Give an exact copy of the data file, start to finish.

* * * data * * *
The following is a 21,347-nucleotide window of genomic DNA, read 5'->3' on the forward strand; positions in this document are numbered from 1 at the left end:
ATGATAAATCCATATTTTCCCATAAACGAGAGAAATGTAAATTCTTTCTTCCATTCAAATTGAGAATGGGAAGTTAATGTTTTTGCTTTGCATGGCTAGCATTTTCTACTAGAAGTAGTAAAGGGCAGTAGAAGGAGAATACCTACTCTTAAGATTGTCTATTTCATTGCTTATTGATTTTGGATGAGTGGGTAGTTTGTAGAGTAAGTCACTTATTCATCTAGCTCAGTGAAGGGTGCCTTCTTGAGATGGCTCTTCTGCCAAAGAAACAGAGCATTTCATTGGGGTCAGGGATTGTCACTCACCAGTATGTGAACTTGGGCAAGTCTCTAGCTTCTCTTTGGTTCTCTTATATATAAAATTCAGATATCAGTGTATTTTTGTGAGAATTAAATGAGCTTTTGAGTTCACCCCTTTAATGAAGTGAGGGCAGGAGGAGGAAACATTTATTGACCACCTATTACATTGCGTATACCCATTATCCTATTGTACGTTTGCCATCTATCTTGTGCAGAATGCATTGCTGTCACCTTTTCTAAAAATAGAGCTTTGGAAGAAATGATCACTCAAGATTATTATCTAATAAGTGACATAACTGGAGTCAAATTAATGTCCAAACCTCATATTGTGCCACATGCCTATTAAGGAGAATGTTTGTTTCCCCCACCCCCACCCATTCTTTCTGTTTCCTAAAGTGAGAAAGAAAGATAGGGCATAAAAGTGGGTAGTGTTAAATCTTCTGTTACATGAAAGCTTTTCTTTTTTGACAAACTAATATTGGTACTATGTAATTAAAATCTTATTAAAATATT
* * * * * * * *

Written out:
The following is a 21,347-nucleotide window of genomic DNA, read 5'->3' on the forward strand; positions in this document are numbered from 1 at the left end:
ATGATAAATCCATATTTTCCCATAAACGAGAGAAATGTAAATTCTTTCTTCCATTCAAATTGAGAATGGGAAGTTAATGTTTTTGCTTTGCATGGCTAGCATTTTCTACTAGAAGTAGTAAAGGGCAGTAGAAGGAGAATACCTACTCTTAAGATTGTCTATTTCATTGCTTATTGATTTTGGATGAGTGGGTAGTTTGTAGAGTAAGTCACTTATTCATCTAGCTCAGTGAAGGGTGCCTTCTTGAGATGGCTCTTCTGCCAAAGAAACAGAGCATTTCATTGGGGTCAGGGATTGTCACTCACCAGTATGTGAACTTGGGCAAGTCTCTAGCTTCTCTTTGGTTCTCTTATATATAAAATTCAGATATCAGTGTATTTTTGTGAGAATTAAATGAGCTTTTGAGTTCACCCCTTTAATGAAGTGAGGGCAGGAGGAGGAAACATTTATTGACCACCTATTACATTGCGTATACCCATTATCCTATTGTACGTTTGCCATCTATCTTGTGCAGAATGCATTGCTGTCACCTTTTCTAAAAATAGAGCTTTGGAAGAAATGATCACTCAAGATTATTATCTAATAAGTGACATAACTGGAGTCAAATTAATGTCCAAACCTCATATTGTGCCACATGCCTATTAAGGAGAATGTTTGTTTCCCCCACCCCCACCCATTCTTTCTGTTTCCTAAAGTGAGAAAGAAAGATAGGGCATAAAAGTGGGTAGTGTTAAATCTTCTGTTACATGAAAGCTTTTCTTTTTTGACAAACTAATATTGGTACTATGTAATTAAAATCTTATTAAAATATT